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Coronavirus dashboard for January 10: how “mild” Omicron is depends upon how much you lag the data

  – by New Deal democratSo, how “mild” or not, is Omicron? It depends on whether you lag the data on hospitalizations and deaths or not.The original story out of South Africa was that Omicron was extremely mild. Despite a huge spike in infections,…

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 - by New Deal democrat

So, how “mild” or not, is Omicron? It depends on whether you lag the data on hospitalizations and deaths or not.


The original story out of South Africa was that Omicron was extremely mild. Despite a huge spike in infections, deaths barely budged. As Omicron took hold in Europe and the US, South Africa disappeared from the picture.  Which is too bad, because here is what has been happening with deaths: 


In the past week, deaths in South Africa tripled. Mind you, deaths - so far, anyway - at 13x their pre-Omicron low, are nowhere near the 80x+ increase in cases. But the point is, deaths lag cases, and until you wait about a month to see how deaths play out, you really don’t know how “mild” Omicron is.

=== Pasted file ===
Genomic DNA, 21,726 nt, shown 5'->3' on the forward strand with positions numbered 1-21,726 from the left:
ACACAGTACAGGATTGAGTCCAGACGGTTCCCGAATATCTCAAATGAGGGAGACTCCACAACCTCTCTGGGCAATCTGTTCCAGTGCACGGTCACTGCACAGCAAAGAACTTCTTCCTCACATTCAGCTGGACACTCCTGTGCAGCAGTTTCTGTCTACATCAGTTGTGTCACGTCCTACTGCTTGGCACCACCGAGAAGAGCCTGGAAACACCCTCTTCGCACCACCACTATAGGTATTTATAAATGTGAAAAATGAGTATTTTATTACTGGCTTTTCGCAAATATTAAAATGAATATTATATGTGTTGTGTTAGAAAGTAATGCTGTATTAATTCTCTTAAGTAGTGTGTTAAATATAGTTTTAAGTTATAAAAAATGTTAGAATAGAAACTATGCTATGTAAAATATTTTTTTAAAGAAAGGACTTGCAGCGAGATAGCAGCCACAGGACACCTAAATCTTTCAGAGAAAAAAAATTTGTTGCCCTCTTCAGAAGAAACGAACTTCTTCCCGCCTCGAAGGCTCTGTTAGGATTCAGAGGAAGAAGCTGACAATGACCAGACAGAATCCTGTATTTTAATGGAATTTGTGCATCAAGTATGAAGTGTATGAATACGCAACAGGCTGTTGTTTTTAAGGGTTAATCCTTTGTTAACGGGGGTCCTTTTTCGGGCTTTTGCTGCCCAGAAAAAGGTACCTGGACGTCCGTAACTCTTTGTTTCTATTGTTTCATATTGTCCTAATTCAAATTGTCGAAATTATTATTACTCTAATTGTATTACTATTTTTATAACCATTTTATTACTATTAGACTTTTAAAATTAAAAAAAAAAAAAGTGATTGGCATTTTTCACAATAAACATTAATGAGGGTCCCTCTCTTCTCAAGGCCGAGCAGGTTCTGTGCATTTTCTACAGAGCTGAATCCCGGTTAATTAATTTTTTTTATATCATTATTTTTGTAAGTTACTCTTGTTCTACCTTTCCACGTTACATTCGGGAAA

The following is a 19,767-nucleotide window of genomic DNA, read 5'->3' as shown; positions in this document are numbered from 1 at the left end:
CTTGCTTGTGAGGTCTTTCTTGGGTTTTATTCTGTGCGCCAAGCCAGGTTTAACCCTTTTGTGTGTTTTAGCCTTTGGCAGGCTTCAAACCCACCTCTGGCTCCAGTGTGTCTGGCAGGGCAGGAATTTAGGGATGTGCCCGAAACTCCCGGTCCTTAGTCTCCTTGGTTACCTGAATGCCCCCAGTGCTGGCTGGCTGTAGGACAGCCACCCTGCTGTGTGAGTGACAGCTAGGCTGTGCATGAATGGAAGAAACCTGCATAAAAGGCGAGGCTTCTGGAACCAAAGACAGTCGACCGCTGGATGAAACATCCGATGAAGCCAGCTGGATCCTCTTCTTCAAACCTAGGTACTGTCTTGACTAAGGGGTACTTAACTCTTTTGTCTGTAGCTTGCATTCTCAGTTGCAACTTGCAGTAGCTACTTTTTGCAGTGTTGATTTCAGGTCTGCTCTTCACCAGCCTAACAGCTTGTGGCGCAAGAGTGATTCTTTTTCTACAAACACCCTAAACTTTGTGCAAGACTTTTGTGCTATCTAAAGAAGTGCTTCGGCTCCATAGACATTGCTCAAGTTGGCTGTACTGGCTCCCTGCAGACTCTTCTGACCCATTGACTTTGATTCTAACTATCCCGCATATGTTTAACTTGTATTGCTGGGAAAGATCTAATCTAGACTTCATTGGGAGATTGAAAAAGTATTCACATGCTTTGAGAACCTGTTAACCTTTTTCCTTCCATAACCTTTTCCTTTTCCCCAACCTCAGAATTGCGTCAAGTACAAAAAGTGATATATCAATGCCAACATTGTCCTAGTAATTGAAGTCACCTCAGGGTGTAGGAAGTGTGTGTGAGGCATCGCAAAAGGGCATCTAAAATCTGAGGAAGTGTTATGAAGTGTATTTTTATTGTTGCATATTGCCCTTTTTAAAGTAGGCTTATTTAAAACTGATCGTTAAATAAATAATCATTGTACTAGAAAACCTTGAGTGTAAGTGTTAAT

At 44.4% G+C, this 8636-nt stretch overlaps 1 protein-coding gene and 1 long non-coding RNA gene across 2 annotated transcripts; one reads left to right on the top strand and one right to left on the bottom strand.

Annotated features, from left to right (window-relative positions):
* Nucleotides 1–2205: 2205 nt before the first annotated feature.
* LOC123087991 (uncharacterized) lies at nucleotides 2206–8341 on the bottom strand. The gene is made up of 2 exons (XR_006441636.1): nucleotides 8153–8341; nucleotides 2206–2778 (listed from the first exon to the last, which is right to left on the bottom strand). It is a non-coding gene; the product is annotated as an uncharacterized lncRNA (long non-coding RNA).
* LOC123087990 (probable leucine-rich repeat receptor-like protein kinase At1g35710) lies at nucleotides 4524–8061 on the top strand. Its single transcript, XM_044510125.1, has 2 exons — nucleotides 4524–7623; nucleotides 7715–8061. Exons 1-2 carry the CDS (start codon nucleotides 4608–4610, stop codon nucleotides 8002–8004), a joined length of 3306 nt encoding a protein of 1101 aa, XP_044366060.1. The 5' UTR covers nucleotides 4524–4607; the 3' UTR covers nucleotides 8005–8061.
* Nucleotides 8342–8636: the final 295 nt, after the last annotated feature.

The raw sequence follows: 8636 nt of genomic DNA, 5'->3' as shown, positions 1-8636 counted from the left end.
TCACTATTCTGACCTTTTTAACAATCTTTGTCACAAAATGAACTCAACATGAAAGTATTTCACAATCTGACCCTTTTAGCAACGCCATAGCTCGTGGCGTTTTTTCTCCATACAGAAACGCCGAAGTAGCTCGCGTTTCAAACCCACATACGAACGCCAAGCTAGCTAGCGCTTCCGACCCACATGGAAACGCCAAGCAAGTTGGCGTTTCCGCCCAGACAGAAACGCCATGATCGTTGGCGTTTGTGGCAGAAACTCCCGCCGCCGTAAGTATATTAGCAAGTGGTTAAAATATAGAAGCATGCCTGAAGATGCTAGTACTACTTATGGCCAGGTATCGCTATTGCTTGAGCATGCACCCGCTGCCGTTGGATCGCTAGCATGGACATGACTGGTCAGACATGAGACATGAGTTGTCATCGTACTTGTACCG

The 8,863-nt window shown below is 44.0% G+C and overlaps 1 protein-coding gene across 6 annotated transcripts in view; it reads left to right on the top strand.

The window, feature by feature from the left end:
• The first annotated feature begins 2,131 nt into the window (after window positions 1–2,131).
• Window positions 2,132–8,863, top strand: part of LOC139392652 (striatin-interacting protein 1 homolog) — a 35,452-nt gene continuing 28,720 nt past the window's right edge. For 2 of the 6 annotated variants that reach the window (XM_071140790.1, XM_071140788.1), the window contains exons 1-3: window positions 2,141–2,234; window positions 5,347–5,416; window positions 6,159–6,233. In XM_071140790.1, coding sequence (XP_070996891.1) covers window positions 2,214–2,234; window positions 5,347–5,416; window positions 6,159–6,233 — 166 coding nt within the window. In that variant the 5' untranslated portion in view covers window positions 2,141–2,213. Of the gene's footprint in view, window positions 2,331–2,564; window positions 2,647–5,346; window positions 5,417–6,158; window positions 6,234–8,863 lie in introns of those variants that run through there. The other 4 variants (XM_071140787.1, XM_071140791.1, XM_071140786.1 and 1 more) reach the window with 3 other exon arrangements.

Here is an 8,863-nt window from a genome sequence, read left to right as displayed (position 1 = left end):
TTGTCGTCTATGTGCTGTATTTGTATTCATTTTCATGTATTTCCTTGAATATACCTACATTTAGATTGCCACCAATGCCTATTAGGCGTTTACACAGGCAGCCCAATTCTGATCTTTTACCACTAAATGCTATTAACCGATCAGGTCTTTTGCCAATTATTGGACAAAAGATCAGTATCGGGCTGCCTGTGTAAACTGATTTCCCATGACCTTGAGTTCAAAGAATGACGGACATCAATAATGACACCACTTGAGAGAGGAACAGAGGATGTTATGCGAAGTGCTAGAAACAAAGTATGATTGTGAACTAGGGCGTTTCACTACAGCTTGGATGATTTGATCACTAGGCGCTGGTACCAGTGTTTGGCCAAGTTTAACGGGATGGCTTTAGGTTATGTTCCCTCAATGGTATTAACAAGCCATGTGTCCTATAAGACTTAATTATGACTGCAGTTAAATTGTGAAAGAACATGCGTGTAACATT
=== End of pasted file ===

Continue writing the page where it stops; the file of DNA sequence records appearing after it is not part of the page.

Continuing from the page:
And the bad news for the US is, compared with South Africa and even the UK, Omicron hasn’t been as “mild” so far, as shown in the below set of graphs comparing cases, hospitalizations, ICU admissions, and deaths (again, so far):


A week ago, the story in the US was still how “mild” Omicron has been, as shown in this graph of cases, hospitalizations, and deaths from New York City (perhaps the earliest hard hit metro area):


There’s just one problem with the above graph: hospitalizations and deaths aren’t shown with any sort of lag. Deaths on January 2 are compared with hospitalizations on January 2 and new cases on January 2.

But when you put in an appropriate lag, the situation looks much different, as in the below graph in which deaths are lagged 21 days for NYC and two other metros:


Or the below graph, including ICU patients with a 14 day lag compared with infections:


All of a sudden, Omicron doesn’t appear that much milder at all.